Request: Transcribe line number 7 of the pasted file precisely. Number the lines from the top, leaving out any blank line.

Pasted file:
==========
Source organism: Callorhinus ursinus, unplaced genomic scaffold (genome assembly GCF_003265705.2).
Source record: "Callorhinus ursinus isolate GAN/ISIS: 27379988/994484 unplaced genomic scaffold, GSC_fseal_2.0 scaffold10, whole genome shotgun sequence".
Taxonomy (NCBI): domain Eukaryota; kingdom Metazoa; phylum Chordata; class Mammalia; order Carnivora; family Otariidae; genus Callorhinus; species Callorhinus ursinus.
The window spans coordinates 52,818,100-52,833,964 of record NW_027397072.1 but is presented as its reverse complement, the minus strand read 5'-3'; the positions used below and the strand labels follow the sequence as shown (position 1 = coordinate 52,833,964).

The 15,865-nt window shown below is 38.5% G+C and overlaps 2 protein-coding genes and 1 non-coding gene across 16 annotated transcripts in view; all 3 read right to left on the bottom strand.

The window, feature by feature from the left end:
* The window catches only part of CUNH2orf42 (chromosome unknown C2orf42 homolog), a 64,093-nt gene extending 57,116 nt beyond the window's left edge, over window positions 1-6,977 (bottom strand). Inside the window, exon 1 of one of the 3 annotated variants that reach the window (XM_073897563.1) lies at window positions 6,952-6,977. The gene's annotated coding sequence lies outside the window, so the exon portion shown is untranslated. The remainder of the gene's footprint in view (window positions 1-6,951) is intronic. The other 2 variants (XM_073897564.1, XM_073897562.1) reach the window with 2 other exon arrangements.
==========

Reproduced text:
* The window catches only part of CUNH2orf42 (chromosome unknown C2orf42 homolog), a 64,093-nt gene extending 57,116 nt beyond the window's left edge, over window positions 1-6,977 (bottom strand). Inside the window, exon 1 of one of the 3 annotated variants that reach the window (XM_073897563.1) lies at window positions 6,952-6,977. The gene's annotated coding sequence lies outside the window, so the exon portion shown is untranslated. The remainder of the gene's footprint in view (window positions 1-6,951) is intronic. The other 2 variants (XM_073897564.1, XM_073897562.1) reach the window with 2 other exon arrangements.